A PT can help you regain control by treating pelvic floor dysfunction that leads to incontinence. We even offer virtual visits so you can skip the commute.

Book Now

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The Origin Way

Improving Incontinence

What’s Happening In Your Body

Your pelvic floor muscles are responsible for supporting your bowels and bladder and controlling the sphincters that hold in poop and pee (hey, someone has to do it). Incontinence is a signal that these muscles lack strength and/or coordination.

Work 1:1 With A Physical Therapist

Your PT will help you restore strength to your pelvic floor, so leaks happen less often (or stop altogether). Treatment may include:

  • Techniques for connecting with your pelvic floor
  • Manual pelvic floor therapy
  • Strength & coordination exercises
  • Vaginal weights — yes, your vagina can lift weights

Power Up Your Pelvic Floor

On average, treatment takes 12 weekly visits, but you may notice results much sooner as you relearn how to effectively coordinate, contract, and release your pelvic floor.

Common & Treatable

Incontinence affects 1 in 3 women, and many don’t realize that it’s 100% treatable. Pelvic physical therapy is an effective treatment for both urinary and fecal incontinence.

"My bladder controls my life."
"I can’t run or do bootcamps anymore."
"I have to pack extra underwear."

Sources: Grodstein F, et al. Association of age, race, and obstetric history with urinary symptoms among women in the Nurses' Health Study. Am J Obstet Gynecol. 2003; Dumoulin C, et al. Pelvic floor muscle training versus no treatment, or inactive control treatments, for urinary incontinence in women. Braz J Phys Ther. 2019; Scott KM. Pelvic floor rehabilitation in the treatment of fecal incontinence. Clin Colon Rectal Surg. 2014.

Incontinence FAQs

What is incontinence?

Incontinence is the involuntary passing of urine, gas, or stool, often associated with sneezing, laughing, exercise, or the inability to make it to the bathroom in time.

What are the different types of incontinence?
  • Stress urinary incontinence (SUI) is the involuntary loss of urine with increased pressure on the muscles of the pelvic floor (PFM). There are several possible triggers, including coughing, sneezing, jumping, and exercising.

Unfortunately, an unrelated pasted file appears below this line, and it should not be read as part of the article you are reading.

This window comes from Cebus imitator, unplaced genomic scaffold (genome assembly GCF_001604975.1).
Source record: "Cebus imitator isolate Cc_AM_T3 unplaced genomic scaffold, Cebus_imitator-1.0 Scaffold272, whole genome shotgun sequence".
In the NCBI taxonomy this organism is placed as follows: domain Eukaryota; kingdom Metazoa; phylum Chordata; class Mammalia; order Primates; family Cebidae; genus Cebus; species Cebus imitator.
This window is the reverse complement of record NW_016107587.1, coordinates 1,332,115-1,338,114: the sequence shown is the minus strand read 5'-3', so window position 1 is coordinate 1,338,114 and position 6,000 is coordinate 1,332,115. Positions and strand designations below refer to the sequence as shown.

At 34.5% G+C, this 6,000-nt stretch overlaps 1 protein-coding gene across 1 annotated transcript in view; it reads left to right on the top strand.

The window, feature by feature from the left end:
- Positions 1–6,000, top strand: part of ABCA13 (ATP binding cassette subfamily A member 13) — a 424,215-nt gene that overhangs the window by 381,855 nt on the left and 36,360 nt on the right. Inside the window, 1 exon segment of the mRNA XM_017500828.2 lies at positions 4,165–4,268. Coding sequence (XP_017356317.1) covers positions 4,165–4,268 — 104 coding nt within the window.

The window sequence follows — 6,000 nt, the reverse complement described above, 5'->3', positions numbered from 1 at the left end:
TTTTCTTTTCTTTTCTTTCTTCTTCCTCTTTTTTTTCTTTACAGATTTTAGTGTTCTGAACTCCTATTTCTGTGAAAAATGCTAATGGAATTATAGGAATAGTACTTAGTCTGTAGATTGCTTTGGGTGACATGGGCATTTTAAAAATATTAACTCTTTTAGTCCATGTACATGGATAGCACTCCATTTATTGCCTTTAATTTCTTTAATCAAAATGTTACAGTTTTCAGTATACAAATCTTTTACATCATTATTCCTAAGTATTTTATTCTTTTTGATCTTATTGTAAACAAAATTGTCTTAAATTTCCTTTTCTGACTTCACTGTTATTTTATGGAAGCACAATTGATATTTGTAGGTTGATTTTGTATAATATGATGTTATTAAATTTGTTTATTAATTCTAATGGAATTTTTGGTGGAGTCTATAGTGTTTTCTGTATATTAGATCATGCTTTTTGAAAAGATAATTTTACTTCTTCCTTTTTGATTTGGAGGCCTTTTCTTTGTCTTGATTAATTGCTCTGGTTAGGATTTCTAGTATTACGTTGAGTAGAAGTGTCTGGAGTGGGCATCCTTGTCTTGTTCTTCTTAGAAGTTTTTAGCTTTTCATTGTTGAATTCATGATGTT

• Urge urinary incontinence (UUI) is the sudden and strong urge to pee and the inability to hold it until you make it to the bathroom.
  • Mixed urinary incontinence (MUI) is a combination of both of the above.
  • Bowel incontinence is when you’re unable to prevent the passing of gas or stool.
What are the symptoms of incontinence?

Symptoms can be mild or completely life-disrupting. For example you might occasionally leak a little urine when you sneeze, or you may have to urinate so often that you’re unable to sleep through the night or go anywhere without a bathroom. Even mild symptoms are worth treating before they become more severe.

What causes incontinence?

Incontinence is typically due to a problem with the pelvic floor. It can be a coordination issue, meaning your body is unable to time a sphincter contraction correctly, or a strength issue, meaning you don't have the muscle strength to delay voiding.

Why is incontinence so common during pregnancy and postpartum?

During pregnancy, the weight on your pelvic floor increases as your baby grows. Imagine someone sitting on your abs and trying to do a crunch. This is essentially what is happening to your pelvic floor during pregnancy. As your baby gets bigger, it becomes more challenging to contract your pelvic floor muscles quickly or with adequate strength. So when you cough or sneeze, your pelvic floor muscles may activate too late or with not enough force to prevent leakage. At the same time, your growing baby is putting pressure on your bladder, which increases the feelings of needing to go.

During a vaginal delivery, the pelvic floor muscles may tear as they stretch and contract. This trauma to the muscles can lead to dysfunction — they may stay activated all the time, or you might have trouble activating them at all. Both situations result in incontinence (urinary or bowel).

Sometimes, incontinence is related to something other than pregnancy or childbirth, for example a history of pelvic trauma or various pelvic pain conditions.

How long does it take to stop incontinence?

Results can be seen after just a few visits as you relearn how to coordinate, release, and contract your pelvic floor. True strength gains, like any other muscle group, will take a few months. Returning to higher level activities like running or jumping without leaking may also take a couple months.

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The Origin Team

Our pelvic floor and orthopedic physical therapists have helped over 15,000 patients feel better in their bodies.
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Covered By Insurance

Taking care of yourself shouldn’t break the bank.

We’re in-network with most insurance plans.

Learn more here.